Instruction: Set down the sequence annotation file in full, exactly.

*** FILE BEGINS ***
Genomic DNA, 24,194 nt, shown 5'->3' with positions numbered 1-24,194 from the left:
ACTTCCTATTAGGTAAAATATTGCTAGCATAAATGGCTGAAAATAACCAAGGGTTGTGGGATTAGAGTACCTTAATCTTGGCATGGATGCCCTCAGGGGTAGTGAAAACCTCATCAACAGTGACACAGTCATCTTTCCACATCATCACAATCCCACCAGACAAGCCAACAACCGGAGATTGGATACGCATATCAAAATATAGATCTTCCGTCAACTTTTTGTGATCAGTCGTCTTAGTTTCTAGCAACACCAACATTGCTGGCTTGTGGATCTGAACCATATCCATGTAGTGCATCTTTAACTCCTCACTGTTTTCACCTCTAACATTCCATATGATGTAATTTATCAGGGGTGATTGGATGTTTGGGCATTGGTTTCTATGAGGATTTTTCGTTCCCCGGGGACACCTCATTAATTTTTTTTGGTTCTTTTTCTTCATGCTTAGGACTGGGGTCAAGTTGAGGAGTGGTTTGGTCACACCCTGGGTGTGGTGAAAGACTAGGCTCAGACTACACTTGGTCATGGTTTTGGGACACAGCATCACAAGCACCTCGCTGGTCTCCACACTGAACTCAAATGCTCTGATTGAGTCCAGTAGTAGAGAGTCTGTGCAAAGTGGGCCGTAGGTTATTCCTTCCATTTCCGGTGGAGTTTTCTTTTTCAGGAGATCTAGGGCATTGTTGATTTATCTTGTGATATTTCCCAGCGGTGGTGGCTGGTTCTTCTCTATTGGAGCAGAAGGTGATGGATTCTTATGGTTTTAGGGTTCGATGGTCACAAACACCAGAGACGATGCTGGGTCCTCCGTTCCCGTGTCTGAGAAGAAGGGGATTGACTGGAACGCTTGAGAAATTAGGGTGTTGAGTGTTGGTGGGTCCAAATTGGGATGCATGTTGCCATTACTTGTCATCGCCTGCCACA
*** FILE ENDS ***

Genomic DNA, 24,194 nt, shown 5'->3' with positions numbered 1-24,194 from the left:
ACTTCCTATTAGGTAAAATATTGCTAGCATAAATGGCTGAAAATAACCAAGGGTTGTGGGATTAGAGTACCTTAATCTTGGCATGGATGCCCTCAGGGGTAGTGAAAACCTCATCAACAGTGACACAGTCATCTTTCCACATCATCACAATCCCACCAGACAAGCCAACAACCGGAGATTGGATACGCATATCAAAATATAGATCTTCCGTCAACTTTTTGTGATCAGTCGTCTTAGTTTCTAGCAACACCAACATTGCTGGCTTGTGGATCTGAACCATATCCATGTAGTGCATCTTTAACTCCTCACTGTTTTCACCTCTAACATTCCATATGATGTAATTTATCAGGGGTGATTGGATGTTTGGGCATTGGTTTCTATGAGGATTTTTCGTTCCCCGGGGACACCTCATTAATTTTTTTTGGTTCTTTTTCTTCATGCTTAGGACTGGGGTCAAGTTGAGGAGTGGTTTGGTCACACCCTGGGTGTGGTGAAAGACTAGGCTCAGACTACACTTGGTCATGGTTTTGGGACACAGCATCACAAGCACCTCGCTGGTCTCCACACTGAACTCAAATGCTCTGATTGAGTCCAGTAGTAGAGAGTCTGTGCAAAGTGGGCCGTAGGTTATTCCTTCCATTTCCGGTGGAGTTTTCTTTTTCAGGAGATCTAGGGCATTGTTGATTTATCTTGTGATATTTCCCAGCGGTGGTGGCTGGTTCTTCTCTATTGGAGCAGAAGGTGATGGATTCTTATGGTTTTAGGGTTCGATGGTCACAAACACCAGAGACGATGCTGGGTCCTCCGTTCCCGTGTCTGAGAAGAAGGGGATTGACTGGAACGCTTGAGAAATTAGGGTGTTGAGTGTTGGTGGGTCCAAATTGGGATGCATGTTGCCATTACTTGTCATCGCCTGCCACA